Security forces repulsed an attack Sunday by 600 fighters in northwestern Pakistan, most of whom had crossed the border from Afghanistan, leaving at least 40 militants dead and scores of others wounded, a military official said.

Six security forces were also killed and seven wounded in the pre-dawn attack in Mohmand agency, which lies along the volatile Afghan border.

Insurgents attacked the Pakistani Frontier Corps' Mohammad Ghat camp at about 2 a.m. with mortars and rockets, then used small arms to fire on a checkpoint near the camp, said a military official speaking on condition of anonymity because he was not permitted to comment to the media.

The bulk of the militants had earlier crossed over from Afghanistan and later joined with Pakistani allies, the official said. At least 40 militants were killed, he said.

The attackers were eventually driven off, but scattered skirmishes continued, he said.

The lawless and remote mountain region is believed to be used by pro-Taliban militants as a launching pad for attacks into Afghanistan, and is difficult for reporters to access.

Pakistan has deployed tens of thousands of troops to police its tribal regions, but Western and Afghan officials say that has not deterred militants. A major military offensive against militants in Bajur to the north has spilled over into Mohmand.

Militants frequently target tribe members in the area whom they suspect of backing government peace efforts.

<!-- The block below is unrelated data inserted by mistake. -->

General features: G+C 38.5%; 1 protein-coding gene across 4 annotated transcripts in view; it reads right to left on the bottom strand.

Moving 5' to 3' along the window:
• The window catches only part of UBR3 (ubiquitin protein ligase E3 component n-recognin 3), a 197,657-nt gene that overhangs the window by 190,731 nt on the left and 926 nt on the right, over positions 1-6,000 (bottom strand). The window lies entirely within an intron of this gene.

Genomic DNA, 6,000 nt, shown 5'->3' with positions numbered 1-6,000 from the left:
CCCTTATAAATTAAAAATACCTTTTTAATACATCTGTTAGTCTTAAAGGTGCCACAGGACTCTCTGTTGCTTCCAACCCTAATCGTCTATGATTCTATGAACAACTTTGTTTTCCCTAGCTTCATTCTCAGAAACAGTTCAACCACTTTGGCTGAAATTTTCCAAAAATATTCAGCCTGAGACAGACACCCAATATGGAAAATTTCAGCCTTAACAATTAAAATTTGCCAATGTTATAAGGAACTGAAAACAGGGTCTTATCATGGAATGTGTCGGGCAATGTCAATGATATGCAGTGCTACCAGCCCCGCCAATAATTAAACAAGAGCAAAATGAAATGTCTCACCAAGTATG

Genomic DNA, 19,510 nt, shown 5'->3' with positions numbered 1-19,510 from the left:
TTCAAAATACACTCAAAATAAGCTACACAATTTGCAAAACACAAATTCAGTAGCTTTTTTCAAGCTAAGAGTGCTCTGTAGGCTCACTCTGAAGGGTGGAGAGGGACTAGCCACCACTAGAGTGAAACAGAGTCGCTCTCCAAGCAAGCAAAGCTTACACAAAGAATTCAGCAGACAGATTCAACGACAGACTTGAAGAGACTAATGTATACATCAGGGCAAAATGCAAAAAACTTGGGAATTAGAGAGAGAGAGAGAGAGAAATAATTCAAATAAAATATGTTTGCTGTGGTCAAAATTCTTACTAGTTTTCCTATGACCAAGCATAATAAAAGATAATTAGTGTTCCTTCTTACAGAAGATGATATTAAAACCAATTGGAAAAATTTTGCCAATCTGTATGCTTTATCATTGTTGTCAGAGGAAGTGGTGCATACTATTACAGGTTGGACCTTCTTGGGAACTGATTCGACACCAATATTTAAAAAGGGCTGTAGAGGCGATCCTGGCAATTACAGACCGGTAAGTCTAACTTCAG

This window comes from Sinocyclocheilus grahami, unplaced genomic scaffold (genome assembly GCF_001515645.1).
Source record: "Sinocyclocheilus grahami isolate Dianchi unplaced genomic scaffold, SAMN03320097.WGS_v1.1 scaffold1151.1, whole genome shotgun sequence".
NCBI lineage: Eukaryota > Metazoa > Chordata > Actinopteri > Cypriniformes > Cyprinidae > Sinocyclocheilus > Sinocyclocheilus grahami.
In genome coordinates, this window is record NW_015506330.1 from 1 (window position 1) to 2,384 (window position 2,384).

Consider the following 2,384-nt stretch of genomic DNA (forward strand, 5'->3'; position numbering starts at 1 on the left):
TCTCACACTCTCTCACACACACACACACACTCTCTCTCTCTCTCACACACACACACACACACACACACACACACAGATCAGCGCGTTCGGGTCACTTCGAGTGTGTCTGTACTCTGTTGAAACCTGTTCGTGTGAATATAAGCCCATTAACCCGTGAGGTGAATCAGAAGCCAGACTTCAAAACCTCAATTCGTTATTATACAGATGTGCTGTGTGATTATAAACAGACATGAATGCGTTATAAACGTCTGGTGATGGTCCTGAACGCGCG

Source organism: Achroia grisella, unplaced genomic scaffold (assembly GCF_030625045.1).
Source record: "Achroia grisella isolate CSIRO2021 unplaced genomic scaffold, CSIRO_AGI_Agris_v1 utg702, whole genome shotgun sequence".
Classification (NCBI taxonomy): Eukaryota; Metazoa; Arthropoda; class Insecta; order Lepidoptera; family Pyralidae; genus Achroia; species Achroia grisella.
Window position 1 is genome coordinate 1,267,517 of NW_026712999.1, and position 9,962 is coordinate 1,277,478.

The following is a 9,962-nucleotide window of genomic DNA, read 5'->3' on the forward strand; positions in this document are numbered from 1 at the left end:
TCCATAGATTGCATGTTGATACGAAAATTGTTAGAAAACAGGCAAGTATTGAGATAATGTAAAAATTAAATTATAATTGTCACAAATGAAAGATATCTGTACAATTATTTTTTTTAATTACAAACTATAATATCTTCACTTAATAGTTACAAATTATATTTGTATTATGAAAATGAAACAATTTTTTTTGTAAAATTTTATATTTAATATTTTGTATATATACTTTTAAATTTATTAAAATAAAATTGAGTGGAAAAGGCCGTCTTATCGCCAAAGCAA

Also Sunday, purported Taliban militants abducted five members of an anti-militant tribal committee in Bajur and sliced an ear off each, said local government official Israr Khan.

One of the victims told police at a hospital that their abductors warned they would slash off their other ears and their tongues if they maintained their anti-militant activities, Khan said.

Saleem Khan, a relative of one of the victims, told The Associated Press that the men had merely been manning a local guard post.

"They did not commit any crime, but the way they were "punished" is horrible and inhuman. This is very disturbing," he said.

Further south in the South Waziristan tribal agency, suspected militants abducted a government official Sunday, according to intelligence officials who requested anonymity because they were not authorized to speak with the media.

Gunmen in four vehicles stopped a convoy in which Amir Latif, a political deputy in the regional government, had been traveling, the officials said. The suspected militants bundled Latif in one of the vehicles and drove off.

Also Sunday, tribesmen were blocking the southwestern supply route for NATO forces in Afghanistan at Chaman with burning tires and felled trees. They were protesting the killing of one of their members in a raid by Pakistan's anti-narcotics force.

Police official Karam Khan said trucks were held up well ahead of the blocked points and no damage or injuries had been reported.

Most NATO supplies travel through the famed Khyber Pass, although a smaller number get to Afghanistan by a second land crossing at Chaman.